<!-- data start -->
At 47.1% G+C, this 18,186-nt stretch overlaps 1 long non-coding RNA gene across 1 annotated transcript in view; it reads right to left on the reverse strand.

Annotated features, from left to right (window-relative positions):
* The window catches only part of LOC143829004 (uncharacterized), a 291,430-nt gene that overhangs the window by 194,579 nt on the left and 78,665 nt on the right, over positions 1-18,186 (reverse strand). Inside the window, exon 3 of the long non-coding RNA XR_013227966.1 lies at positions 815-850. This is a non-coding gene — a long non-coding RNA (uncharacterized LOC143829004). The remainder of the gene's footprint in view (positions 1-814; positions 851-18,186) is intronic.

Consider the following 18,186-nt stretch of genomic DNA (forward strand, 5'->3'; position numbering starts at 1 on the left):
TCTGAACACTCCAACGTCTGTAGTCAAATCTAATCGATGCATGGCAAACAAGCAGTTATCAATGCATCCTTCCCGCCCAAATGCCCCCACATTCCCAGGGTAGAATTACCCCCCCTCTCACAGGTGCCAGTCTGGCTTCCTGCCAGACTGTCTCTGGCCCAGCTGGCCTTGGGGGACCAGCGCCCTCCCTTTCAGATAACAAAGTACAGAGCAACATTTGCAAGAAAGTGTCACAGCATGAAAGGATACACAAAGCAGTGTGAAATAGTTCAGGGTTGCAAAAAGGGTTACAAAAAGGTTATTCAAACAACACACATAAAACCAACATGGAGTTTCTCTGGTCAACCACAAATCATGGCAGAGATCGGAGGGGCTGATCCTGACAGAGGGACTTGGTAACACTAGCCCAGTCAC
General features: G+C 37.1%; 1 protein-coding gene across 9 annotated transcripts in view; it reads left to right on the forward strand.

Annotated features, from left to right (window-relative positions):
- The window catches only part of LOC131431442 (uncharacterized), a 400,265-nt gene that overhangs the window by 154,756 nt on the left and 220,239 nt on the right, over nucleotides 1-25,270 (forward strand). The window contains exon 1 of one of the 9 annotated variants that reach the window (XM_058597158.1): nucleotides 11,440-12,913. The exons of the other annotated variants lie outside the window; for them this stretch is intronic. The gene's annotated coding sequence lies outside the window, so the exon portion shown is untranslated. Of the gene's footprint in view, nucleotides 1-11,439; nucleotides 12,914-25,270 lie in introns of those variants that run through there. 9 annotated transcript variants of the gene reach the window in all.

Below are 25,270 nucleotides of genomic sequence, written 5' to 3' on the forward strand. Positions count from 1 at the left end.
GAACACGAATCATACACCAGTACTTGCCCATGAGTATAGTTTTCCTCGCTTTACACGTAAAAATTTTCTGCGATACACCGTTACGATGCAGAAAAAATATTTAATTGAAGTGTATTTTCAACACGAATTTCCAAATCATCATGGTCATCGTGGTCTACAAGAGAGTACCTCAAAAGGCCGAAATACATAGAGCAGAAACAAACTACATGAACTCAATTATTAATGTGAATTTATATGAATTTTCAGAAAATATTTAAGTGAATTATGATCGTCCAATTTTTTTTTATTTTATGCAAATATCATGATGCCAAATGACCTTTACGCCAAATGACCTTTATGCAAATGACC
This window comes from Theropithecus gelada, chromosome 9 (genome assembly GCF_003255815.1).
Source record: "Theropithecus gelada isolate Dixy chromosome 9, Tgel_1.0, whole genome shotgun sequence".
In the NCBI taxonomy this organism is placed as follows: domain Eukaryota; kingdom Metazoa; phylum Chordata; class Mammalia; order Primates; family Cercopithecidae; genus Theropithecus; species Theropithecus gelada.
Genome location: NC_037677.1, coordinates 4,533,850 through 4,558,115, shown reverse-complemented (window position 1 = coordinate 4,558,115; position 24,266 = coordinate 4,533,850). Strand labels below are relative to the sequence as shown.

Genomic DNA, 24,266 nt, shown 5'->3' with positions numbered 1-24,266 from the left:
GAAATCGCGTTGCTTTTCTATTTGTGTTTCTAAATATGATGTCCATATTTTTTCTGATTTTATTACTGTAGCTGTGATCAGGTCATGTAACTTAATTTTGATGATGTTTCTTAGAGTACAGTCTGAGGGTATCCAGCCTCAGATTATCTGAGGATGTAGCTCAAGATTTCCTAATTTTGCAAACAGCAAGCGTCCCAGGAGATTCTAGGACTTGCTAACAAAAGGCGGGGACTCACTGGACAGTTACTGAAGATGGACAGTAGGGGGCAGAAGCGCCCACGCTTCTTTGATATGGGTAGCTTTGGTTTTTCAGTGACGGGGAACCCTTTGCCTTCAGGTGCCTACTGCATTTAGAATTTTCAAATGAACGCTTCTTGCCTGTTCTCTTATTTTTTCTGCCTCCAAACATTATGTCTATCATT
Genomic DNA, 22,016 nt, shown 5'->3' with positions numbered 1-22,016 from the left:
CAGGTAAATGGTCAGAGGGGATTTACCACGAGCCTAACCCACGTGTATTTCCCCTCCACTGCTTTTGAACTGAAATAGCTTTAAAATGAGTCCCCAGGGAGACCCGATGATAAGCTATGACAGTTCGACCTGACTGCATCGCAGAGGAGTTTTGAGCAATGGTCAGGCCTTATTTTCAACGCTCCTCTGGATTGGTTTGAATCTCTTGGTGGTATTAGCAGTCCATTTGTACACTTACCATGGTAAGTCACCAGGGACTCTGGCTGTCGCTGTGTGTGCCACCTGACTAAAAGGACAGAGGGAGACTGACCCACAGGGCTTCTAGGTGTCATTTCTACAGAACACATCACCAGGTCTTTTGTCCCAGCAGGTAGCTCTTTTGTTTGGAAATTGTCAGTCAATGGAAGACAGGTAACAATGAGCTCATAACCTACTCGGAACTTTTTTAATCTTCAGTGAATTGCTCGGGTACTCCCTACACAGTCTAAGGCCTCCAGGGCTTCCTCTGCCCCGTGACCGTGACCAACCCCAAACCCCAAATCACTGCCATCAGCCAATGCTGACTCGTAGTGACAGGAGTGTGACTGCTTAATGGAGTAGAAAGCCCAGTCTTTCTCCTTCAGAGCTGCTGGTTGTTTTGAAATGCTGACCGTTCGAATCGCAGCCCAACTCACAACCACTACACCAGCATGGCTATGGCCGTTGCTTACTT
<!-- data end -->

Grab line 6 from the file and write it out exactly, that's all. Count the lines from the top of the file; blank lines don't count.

General features: G+C 37.1%; 1 protein-coding gene across 9 annotated transcripts in view; it reads left to right on the forward strand.